State

This is who we share the roads with. Ten percent of drivers told AAA they “always or frequently” use their smartphones illegally while driving, while nearly 50% admit to doing it at least once. And those are just the ones honest enough to give a truthful answer; the real total is probably somewhere north of that. Far north.

Encinitas approves plans for a Complete Streets makeover of the Coast Highway in Leucadia, adding traffic circles and bike lanes to slow traffic and improve safety.

A San Diego man suffered serious injuries in a collision with a scooter rider as he was riding his bike on the Mission Beach boardwalk Tuesday afternoon.

Goleta was honored by the central coast chapter of a national public works association for the city’s bike and pedestrian master plan, as well as the Hollister Ave multi-use, Safe Routes to School path.

The popular Eroica California classic bike festival takes over Cambria this weekend.

A Pismo Beach street has been turned into a slalom course, forcing drivers to weave back and forth as construction begins on a Complete Streets makeover.

National

Outside says right now, it’s impossible to tell if Trek’s WaveCel helmet technology is as effective as the company claims; MIPS says their tests don’t back up Trek’s promises.

A new startup promises to give you airline-style miles for using non-automotive transport, such as biking, walking and transit.

How to help your mountain bike live a long, healthy and happy life.

Needless to say, Seattle bike riders are frustrated by the latest cutbacks in the bike plan for the ostensibly bike-friendly city, raising questions of what the mayor’s vision is. Or if she has one.

After exempting e-scooters from the city’s mandatory bike helmet law, Spokane questions whether the law is needed at all.

Evidently, New York state won’t be legalizing e-scooters now after all.

International

While everyone else is trying to stop drivers from parking in bike lanes, Hamilton, Ontario wants to invite them in.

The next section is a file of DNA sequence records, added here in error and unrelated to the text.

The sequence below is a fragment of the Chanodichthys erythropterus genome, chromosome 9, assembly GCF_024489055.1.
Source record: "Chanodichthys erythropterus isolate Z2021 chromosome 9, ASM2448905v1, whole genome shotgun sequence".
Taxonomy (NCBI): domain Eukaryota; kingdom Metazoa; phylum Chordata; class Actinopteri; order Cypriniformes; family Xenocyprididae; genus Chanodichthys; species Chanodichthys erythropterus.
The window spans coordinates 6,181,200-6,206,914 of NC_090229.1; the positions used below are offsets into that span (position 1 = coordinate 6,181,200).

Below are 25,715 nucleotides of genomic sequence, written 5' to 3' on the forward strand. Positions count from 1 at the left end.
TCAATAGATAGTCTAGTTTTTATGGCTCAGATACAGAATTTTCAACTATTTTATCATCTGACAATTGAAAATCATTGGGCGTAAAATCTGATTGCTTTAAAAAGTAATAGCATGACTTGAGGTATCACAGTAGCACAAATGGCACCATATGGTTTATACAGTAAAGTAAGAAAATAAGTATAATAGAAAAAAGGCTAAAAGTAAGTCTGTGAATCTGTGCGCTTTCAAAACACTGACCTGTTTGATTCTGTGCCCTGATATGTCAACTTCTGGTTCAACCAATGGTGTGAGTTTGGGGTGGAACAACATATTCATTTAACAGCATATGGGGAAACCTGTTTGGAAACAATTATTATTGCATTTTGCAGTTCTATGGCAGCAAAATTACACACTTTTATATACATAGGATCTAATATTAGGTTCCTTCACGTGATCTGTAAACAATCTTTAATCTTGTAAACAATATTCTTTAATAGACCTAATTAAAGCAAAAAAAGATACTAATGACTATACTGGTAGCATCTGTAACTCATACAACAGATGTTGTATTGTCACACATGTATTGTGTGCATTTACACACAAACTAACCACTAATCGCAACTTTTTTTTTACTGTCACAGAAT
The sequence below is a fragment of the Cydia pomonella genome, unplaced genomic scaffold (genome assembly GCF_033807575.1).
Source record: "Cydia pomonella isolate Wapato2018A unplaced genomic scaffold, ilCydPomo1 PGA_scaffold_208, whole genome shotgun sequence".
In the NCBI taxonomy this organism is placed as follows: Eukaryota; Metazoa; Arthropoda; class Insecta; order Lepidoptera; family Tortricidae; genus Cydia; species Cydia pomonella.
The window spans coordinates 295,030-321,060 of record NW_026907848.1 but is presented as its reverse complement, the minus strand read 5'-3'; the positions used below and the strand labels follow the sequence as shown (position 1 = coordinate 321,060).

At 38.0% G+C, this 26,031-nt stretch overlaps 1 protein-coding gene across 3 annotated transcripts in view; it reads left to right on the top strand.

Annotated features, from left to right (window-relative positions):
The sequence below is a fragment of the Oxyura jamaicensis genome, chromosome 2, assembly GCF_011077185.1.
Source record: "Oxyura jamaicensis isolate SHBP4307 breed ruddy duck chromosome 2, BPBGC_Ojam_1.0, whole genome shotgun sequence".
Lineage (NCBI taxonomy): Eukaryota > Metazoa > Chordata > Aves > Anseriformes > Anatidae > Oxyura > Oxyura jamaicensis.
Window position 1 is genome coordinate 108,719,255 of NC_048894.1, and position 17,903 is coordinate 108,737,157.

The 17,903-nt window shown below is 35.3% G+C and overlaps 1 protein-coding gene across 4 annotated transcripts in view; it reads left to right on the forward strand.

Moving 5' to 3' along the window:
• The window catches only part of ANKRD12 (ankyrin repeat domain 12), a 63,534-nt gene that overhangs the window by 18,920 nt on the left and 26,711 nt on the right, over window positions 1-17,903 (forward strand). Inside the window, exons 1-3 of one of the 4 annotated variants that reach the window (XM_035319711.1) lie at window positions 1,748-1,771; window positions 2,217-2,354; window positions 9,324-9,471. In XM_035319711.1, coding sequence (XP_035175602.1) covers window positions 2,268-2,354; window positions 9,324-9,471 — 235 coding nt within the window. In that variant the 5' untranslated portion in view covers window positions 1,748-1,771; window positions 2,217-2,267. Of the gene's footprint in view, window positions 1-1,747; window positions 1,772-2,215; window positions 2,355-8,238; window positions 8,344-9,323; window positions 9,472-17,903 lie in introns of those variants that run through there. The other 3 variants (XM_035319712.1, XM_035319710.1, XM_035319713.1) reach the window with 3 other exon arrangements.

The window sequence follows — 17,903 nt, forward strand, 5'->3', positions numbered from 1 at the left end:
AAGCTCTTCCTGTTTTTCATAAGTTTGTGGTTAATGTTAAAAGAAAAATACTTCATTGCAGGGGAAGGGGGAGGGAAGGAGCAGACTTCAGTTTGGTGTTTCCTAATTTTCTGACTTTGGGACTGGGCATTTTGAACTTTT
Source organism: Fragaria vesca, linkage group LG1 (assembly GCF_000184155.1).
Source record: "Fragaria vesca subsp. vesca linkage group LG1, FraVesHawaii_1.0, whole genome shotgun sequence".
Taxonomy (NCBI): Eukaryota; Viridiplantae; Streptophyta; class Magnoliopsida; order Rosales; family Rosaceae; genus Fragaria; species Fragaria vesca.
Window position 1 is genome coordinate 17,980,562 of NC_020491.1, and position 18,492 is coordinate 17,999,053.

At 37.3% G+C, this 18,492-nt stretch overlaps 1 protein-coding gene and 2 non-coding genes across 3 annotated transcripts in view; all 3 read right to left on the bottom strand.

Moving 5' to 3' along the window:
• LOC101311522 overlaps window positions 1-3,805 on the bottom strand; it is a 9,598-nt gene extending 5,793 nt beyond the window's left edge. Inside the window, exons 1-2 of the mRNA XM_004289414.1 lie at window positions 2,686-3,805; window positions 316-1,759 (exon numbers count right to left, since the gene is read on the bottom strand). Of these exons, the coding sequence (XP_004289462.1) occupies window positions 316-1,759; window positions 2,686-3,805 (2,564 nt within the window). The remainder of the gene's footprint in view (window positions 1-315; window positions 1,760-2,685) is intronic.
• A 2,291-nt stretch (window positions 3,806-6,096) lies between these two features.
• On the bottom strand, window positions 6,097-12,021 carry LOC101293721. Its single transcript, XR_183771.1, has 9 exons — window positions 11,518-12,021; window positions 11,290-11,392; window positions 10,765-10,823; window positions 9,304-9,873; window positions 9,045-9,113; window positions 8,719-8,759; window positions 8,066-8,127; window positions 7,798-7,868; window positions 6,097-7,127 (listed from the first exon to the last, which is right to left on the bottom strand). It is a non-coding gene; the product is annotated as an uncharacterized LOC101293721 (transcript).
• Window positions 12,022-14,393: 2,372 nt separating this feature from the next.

A British Paralympian says we need another word for utility bicyclists to reduce the hostility many drivers have for people on bikes. Or we could just forget the semantics, and focus on changing drivers attitudes and reminding them that we’re human too.

A Scottish man on an around the world bike tour has picked up a passenger, adopting a stray kitten in Bosnia; he modified his bike to give it a space up front.

German officials blame a rise in bicycling deaths on more older people using ebikes.

Caught on video: A Kiwi bicyclist was lucky to get away without serious injuries when he got left hooked — the equivalent of our right hook — by the driver of an SUV; fortunately, he managed to push off the vehicle at the last moment.

An Aussie bike tells drivers yes, we’re human, and we all deserve respect on the road.

An Australian professor says banning tiny vehicles like e-scooters denies us smarter ways to get around urban environments.

Competitive Cycling

American legend Alexi Grewal, the only US Olympian man to win gold in cycling, regrets his winning ride, saying he selfishly rode for himself instead of supporting Davis Phinney as he had agreed.

It takes a major schmuck to steal a pair of pro riders’ Garmins after they crashed during a race.

Finally…

Apparently, riding a bike in a public park is trespassing. Who needs to pedal when you’ve got a fuel cell?